Opiate drugs with abuse liability disrupt the genesis of neurons, astrocytes, and oligodendrocytes in the developing brain through their principal action on mu opioid receptors. In excess-opiates profoundly reduce the number of neurons and astrocytes in the brain. Despite the established importance of opioids in growth, the mechanisms by which mu opiate drugs with abuse liability intrinsically affect cell production are not completely understood. This grant focuses on the developmental neurobiology of opiate drugs of abuse and the intrinsic role of the mu opioid receptor in neuronal and glial maturation. Our goal is (1) to identify the populations of developing neural cells that intrinsically respond to mu opiate drugs, and (2) to determine the developmental consequences of opiate action per se on cell proliferation and survival. Our hypothesis is mu opioid receptors nominally regulate development and opiate drugs adversely affect CNS development by disrupting the maturation of mu receptor-expressing neuronal and glial populations. We predict that mu opiates affect CNS organization by reducing numbers of neurons, astrocytes, and by increasing oligodendrocyte numbers-thereby disrupting the numerical balance of cell types in the brain. To address this hypothesis, cellular and molecular development will be assessed in morphine-treated wild type and mu-opioid receptor knockout mice. Cell number as determined by cell proliferation and death.
Aim 1 will examine the intrinsic effect of mu opioid receptor activation on the proliferation and survival of neuroblasts, astroglia, and oligodendroglia in vitro.
Aim 2 consists of parallel studies that will explore mu receptor expression, as well as the developmental effects of mu-opioid receptor activation, in neurons, astrocytes, and oligodendrocytes in vivo. This research will systematically and unambiguously assess the effect of opiate drugs and the intrinsic role of the mu opioid receptor on neurogenesis and gliogenesis. The timing of our studies in mice mimics pre- and perinatal development in the humans. Our long-term goal is to understand the basic mechanisms by which the opioid system regulates CNS maturation.
|Arnatt, Christopher K; Falls, Bethany A; Yuan, Yunyun et al. (2016) Exploration of bivalent ligands targeting putative mu opioid receptor and chemokine receptor CCR5 dimerization. Bioorg Med Chem 24:5969-5987|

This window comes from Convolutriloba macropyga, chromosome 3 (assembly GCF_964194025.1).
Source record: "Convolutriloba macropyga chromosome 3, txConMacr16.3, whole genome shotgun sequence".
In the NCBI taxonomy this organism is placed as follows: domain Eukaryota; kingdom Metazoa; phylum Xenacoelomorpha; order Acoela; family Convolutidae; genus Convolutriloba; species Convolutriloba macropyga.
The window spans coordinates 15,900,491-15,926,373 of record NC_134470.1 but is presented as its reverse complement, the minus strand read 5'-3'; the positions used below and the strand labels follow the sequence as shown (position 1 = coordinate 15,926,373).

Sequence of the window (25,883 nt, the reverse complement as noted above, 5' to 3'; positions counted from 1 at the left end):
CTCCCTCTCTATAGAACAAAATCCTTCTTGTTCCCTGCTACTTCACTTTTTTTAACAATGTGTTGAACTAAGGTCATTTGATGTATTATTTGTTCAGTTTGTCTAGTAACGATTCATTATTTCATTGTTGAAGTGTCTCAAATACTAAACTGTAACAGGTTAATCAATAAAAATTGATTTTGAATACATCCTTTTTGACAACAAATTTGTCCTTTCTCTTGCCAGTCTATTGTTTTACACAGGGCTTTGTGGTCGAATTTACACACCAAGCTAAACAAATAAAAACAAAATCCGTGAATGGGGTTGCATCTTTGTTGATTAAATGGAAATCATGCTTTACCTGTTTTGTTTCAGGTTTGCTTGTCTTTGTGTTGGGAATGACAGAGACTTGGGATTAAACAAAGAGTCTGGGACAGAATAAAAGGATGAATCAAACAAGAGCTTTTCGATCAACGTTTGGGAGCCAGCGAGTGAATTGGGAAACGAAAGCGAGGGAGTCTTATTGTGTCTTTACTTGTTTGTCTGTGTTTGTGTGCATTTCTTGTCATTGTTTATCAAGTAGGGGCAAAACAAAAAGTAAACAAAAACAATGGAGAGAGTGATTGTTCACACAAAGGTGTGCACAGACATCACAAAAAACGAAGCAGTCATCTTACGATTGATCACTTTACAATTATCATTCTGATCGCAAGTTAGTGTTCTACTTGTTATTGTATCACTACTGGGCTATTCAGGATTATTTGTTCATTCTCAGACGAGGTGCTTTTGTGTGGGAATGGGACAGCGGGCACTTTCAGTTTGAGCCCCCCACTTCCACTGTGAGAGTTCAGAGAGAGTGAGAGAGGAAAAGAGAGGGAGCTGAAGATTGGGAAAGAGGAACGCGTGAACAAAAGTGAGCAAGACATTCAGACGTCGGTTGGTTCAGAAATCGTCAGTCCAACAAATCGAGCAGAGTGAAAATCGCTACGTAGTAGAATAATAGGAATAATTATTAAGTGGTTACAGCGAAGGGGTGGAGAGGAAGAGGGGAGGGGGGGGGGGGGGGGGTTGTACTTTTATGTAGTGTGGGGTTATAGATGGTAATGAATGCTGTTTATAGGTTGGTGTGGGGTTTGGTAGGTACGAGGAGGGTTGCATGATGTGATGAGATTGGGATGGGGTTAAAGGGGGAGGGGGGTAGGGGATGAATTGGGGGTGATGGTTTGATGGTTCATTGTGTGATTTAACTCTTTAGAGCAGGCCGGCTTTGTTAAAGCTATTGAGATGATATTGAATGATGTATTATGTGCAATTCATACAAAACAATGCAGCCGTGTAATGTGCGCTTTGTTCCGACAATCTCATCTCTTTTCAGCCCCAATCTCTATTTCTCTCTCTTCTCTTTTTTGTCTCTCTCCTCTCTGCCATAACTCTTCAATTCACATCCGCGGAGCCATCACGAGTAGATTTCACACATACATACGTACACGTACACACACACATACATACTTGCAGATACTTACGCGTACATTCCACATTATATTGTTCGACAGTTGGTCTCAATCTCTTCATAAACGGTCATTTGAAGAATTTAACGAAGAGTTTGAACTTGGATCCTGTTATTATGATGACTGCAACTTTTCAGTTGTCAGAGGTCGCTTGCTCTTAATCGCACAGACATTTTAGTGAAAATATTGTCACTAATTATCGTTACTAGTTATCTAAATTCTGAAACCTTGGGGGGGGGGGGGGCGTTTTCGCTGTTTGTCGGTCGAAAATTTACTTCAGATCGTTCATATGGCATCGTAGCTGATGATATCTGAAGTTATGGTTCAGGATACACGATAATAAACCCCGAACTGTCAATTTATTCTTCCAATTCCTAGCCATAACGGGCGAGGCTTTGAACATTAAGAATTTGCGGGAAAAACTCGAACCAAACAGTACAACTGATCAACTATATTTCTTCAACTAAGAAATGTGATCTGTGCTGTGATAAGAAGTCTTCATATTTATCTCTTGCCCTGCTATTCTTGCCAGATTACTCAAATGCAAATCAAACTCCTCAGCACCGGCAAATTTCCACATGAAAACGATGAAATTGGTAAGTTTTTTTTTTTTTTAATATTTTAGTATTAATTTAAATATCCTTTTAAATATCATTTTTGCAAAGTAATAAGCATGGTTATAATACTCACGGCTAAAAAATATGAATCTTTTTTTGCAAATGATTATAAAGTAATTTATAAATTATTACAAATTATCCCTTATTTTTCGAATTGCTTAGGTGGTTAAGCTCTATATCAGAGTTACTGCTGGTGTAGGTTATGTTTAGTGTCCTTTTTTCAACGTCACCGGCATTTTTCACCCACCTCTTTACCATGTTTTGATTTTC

|Hauser, Kurt F; Khurdayan, Valeriya K; Goody, Robin J et al. (2003) Selective vulnerability of cerebellar granule neuroblasts and their progeny to drugs with abuse liability. Cerebellum 2:184-95|
|Opanashuk, L A; Pauly, J R; Hauser, K F (2001) Effect of nicotine on cerebellar granule neuron development. Eur J Neurosci 13:48-56|
|Gurwell, J A; Nath, A; Sun, Q et al. (2001) Synergistic neurotoxicity of opioids and human immunodeficiency virus-1 Tat protein in striatal neurons in vitro. Neuroscience 102:555-63|
|Knapp, P E; Itkis, O S; Zhang, L et al. (2001) Endogenous opioids and oligodendroglial function: possible autocrine/paracrine effects on cell survival and development. Glia 35:156-65|
|Hauser, K F; Knapp, P E; Turbek, C S (2001) Structure-activity analysis of dynorphin A toxicity in spinal cord neurons: intrinsic neurotoxicity of dynorphin A and its carboxyl-terminal, nonopioid metabolites. Exp Neurol 168:78-87|
|Hauser, K F; Houdi, A A; Turbek, C S et al. (2000) Opioids intrinsically inhibit the genesis of mouse cerebellar granule neuron precursors in vitro: differential impact of mu and delta receptor activation on proliferation and neurite elongation. Eur J Neurosci 12:1281-93|
|Siems, W; Maul, B; Krause, W et al. (2000) Neutral endopeptidase and alcohol consumption, experiments in neutral endopeptidase-deficient mice. Eur J Pharmacol 397:327-34|
|Knapp, P E; Ismaili, S; Hauser, K F et al. (1999) Abnormal Ca(2+) regulation in oligodendrocytes from the dysmyelinating jimpy mouse. Brain Res 847:332-7|
|Reznikov, K; Hauser, K F; Nazarevskaja, G et al. (1999) Opioids modulate cell division in the germinal zone of the late embryonic neocortex. Eur J Neurosci 11:2711-9|
Showing the most recent 10 out of 34 publications